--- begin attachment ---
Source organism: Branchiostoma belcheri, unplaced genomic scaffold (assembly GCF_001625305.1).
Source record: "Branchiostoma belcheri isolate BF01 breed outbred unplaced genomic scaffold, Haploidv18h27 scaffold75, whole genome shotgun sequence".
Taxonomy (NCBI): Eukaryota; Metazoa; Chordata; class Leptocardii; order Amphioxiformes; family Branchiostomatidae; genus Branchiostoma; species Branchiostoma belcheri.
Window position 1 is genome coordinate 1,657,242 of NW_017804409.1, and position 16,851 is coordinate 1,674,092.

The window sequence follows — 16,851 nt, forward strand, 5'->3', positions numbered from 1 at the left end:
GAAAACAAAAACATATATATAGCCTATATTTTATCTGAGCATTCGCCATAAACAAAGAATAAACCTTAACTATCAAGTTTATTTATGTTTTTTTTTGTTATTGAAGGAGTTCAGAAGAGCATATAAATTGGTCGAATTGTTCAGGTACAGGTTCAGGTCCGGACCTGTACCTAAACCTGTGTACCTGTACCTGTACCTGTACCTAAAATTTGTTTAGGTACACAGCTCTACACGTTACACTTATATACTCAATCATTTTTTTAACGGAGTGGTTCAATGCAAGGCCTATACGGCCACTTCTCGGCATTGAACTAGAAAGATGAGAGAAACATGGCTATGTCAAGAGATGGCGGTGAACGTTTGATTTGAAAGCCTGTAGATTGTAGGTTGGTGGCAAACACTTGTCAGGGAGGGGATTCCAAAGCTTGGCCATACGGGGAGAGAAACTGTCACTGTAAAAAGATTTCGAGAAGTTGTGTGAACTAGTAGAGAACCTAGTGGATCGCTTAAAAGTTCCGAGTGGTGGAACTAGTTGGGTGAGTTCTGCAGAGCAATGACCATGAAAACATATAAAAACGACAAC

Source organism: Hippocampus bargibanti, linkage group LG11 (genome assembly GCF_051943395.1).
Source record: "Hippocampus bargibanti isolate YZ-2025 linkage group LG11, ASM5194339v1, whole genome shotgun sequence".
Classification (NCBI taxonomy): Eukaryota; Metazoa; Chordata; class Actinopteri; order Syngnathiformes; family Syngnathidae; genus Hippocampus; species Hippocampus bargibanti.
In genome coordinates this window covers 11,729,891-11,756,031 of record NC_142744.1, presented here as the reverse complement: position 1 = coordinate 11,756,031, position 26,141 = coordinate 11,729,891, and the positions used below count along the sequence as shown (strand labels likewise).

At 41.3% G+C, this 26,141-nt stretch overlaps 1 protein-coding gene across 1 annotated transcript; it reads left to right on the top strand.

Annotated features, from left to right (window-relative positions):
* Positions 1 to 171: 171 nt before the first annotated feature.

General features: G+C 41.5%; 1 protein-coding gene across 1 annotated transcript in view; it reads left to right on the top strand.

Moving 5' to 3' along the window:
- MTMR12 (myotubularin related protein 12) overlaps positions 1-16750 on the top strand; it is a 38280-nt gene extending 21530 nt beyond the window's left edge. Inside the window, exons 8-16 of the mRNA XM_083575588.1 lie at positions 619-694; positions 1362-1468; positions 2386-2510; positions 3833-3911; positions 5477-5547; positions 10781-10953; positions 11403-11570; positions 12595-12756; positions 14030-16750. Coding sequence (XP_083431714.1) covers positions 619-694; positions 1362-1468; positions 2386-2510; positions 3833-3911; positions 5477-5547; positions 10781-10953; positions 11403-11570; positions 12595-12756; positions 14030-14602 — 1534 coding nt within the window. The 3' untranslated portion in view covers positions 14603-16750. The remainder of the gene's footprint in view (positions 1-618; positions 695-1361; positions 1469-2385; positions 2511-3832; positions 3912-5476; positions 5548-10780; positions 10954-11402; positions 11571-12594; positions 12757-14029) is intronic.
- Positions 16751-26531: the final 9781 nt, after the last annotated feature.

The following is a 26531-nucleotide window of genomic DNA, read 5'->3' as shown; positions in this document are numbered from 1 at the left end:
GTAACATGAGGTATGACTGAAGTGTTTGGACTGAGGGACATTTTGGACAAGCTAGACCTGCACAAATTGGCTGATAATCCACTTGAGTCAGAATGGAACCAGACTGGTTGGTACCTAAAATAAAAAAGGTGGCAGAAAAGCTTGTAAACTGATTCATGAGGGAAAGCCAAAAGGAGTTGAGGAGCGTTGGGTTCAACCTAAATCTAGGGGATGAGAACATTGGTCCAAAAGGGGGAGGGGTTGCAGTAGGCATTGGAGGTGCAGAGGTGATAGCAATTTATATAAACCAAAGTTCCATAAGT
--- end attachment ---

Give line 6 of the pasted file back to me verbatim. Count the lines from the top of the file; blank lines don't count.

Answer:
GAAAACAAAAACATATATATAGCCTATATTTTATCTGAGCATTCGCCATAAACAAAGAATAAACCTTAACTATCAAGTTTATTTATGTTTTTTTTTGTTATTGAAGGAGTTCAGAAGAGCATATAAATTGGTCGAATTGTTCAGGTACAGGTTCAGGTCCGGACCTGTACCTAAACCTGTGTACCTGTACCTGTACCTGTACCTAAAATTTGTTTAGGTACACAGCTCTACACGTTACACTTATATACTCAATCATTTTTTTAACGGAGTGGTTCAATGCAAGGCCTATACGGCCACTTCTCGGCATTGAACTAGAAAGATGAGAGAAACATGGCTATGTCAAGAGATGGCGGTGAACGTTTGATTTGAAAGCCTGTAGATTGTAGGTTGGTGGCAAACACTTGTCAGGGAGGGGATTCCAAAGCTTGGCCATACGGGGAGAGAAACTGTCACTGTAAAAAGATTTCGAGAAGTTGTGTGAACTAGTAGAGAACCTAGTGGATCGCTTAAAAGTTCCGAGTGGTGGAACTAGTTGGGTGAGTTCTGCAGAGCAATGACCATGAAAACATATAAAAACGACAAC